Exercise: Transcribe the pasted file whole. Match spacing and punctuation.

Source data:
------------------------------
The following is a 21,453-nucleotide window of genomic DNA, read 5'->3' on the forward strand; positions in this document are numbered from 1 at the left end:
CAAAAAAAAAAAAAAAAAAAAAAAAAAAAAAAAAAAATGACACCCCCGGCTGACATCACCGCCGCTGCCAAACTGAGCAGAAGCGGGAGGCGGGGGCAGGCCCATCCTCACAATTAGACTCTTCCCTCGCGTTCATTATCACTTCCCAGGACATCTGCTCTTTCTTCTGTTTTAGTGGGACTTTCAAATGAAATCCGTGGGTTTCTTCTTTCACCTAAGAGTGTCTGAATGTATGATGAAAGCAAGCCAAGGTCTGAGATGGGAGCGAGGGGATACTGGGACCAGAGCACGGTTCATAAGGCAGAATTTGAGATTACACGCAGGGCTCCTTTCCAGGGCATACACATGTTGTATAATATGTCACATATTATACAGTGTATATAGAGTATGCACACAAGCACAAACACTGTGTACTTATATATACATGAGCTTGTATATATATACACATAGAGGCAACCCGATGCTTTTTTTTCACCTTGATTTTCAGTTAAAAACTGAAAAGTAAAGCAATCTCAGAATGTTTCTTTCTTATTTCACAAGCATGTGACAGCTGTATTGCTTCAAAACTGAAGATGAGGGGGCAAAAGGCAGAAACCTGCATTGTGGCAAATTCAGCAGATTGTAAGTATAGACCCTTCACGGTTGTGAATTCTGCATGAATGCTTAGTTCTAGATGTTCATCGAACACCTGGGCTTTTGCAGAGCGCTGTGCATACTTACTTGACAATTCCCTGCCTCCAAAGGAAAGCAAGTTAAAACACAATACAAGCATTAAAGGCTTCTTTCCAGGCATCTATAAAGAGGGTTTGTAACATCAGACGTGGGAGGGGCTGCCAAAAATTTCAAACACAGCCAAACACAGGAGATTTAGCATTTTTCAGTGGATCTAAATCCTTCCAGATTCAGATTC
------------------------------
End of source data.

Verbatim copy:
The following is a 21,453-nucleotide window of genomic DNA, read 5'->3' on the forward strand; positions in this document are numbered from 1 at the left end:
CAAAAAAAAAAAAAAAAAAAAAAAAAAAAAAAAAAAATGACACCCCCGGCTGACATCACCGCCGCTGCCAAACTGAGCAGAAGCGGGAGGCGGGGGCAGGCCCATCCTCACAATTAGACTCTTCCCTCGCGTTCATTATCACTTCCCAGGACATCTGCTCTTTCTTCTGTTTTAGTGGGACTTTCAAATGAAATCCGTGGGTTTCTTCTTTCACCTAAGAGTGTCTGAATGTATGATGAAAGCAAGCCAAGGTCTGAGATGGGAGCGAGGGGATACTGGGACCAGAGCACGGTTCATAAGGCAGAATTTGAGATTACACGCAGGGCTCCTTTCCAGGGCATACACATGTTGTATAATATGTCACATATTATACAGTGTATATAGAGTATGCACACAAGCACAAACACTGTGTACTTATATATACATGAGCTTGTATATATATACACATAGAGGCAACCCGATGCTTTTTTTTCACCTTGATTTTCAGTTAAAAACTGAAAAGTAAAGCAATCTCAGAATGTTTCTTTCTTATTTCACAAGCATGTGACAGCTGTATTGCTTCAAAACTGAAGATGAGGGGGCAAAAGGCAGAAACCTGCATTGTGGCAAATTCAGCAGATTGTAAGTATAGACCCTTCACGGTTGTGAATTCTGCATGAATGCTTAGTTCTAGATGTTCATCGAACACCTGGGCTTTTGCAGAGCGCTGTGCATACTTACTTGACAATTCCCTGCCTCCAAAGGAAAGCAAGTTAAAACACAATACAAGCATTAAAGGCTTCTTTCCAGGCATCTATAAAGAGGGTTTGTAACATCAGACGTGGGAGGGGCTGCCAAAAATTTCAAACACAGCCAAACACAGGAGATTTAGCATTTTTCAGTGGATCTAAATCCTTCCAGATTCAGATTC